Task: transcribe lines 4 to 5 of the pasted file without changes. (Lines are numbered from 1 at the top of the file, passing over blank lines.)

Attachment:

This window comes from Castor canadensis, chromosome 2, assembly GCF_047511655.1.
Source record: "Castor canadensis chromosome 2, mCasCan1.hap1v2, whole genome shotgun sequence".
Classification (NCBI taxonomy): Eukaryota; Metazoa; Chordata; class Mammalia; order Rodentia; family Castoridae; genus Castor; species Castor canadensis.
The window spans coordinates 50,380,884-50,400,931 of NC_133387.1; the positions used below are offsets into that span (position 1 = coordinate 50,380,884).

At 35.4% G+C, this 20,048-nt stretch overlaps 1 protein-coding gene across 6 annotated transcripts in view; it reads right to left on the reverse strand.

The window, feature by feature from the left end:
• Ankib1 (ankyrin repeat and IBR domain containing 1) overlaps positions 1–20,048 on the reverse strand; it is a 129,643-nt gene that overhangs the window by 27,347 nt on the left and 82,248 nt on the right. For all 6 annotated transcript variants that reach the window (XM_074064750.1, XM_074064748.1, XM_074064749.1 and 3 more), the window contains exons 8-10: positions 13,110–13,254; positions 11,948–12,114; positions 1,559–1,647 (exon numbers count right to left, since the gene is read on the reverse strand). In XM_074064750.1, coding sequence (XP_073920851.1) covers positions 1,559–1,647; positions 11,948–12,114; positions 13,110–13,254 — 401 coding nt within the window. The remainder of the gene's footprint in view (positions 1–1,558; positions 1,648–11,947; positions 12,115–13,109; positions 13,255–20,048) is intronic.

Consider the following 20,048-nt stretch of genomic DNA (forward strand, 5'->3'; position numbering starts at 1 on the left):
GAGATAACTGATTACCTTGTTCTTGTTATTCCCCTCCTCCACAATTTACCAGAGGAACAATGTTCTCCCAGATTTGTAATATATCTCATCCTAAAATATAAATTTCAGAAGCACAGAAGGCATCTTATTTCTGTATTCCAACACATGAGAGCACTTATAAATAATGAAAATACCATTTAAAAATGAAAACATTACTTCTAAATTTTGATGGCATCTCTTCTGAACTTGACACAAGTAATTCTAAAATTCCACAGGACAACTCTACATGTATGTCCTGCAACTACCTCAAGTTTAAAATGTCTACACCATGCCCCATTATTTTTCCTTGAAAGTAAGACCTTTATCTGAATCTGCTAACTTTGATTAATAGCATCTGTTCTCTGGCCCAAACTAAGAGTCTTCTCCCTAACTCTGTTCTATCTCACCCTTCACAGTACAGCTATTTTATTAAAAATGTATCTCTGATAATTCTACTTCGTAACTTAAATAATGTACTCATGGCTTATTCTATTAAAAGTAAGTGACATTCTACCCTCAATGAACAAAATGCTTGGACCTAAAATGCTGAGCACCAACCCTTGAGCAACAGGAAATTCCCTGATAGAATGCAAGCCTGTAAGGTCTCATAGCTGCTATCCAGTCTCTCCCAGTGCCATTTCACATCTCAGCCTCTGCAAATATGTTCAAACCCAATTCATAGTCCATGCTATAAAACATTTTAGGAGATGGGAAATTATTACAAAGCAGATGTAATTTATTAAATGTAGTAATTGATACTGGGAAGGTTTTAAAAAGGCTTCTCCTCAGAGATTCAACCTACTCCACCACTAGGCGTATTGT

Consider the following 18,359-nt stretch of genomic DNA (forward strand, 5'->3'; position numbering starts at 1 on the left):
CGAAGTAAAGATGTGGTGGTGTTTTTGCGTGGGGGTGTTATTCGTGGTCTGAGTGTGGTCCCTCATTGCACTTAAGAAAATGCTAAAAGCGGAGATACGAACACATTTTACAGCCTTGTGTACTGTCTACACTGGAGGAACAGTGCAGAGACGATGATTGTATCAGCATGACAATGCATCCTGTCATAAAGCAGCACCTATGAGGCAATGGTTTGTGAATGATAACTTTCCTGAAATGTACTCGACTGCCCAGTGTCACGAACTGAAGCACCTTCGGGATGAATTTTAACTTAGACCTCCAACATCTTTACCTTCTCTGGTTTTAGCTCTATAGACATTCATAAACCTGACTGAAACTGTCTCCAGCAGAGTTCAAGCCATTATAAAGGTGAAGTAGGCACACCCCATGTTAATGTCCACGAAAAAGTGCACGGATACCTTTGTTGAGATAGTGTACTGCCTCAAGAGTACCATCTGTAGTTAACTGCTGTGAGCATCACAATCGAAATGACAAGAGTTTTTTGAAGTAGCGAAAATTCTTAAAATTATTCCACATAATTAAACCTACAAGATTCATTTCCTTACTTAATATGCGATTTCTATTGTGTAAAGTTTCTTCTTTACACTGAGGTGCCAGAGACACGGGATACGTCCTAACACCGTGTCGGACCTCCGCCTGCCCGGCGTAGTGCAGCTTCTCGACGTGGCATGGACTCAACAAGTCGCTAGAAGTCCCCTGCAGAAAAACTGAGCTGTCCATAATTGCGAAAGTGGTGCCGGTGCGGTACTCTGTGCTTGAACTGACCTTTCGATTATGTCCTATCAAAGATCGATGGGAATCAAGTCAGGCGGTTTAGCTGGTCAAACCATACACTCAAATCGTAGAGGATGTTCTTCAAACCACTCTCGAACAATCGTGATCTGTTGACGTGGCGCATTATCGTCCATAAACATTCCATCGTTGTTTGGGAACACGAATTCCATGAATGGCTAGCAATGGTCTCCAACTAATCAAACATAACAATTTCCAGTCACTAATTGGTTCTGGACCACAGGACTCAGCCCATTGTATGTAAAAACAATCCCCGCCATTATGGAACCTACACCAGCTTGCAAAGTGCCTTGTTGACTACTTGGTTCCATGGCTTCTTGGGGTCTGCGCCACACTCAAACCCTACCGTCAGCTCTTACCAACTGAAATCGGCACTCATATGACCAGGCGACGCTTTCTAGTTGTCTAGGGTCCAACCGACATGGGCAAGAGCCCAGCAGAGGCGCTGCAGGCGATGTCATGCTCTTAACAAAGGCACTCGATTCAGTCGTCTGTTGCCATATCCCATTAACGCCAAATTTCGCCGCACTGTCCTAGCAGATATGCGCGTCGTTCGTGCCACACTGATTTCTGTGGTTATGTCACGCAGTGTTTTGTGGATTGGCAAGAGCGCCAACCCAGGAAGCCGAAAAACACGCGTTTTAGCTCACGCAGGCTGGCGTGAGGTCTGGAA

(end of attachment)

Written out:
The window spans coordinates 50,380,884-50,400,931 of NC_133387.1; the positions used below are offsets into that span (position 1 = coordinate 50,380,884).

At 35.4% G+C, this 20,048-nt stretch overlaps 1 protein-coding gene across 6 annotated transcripts in view; it reads right to left on the reverse strand.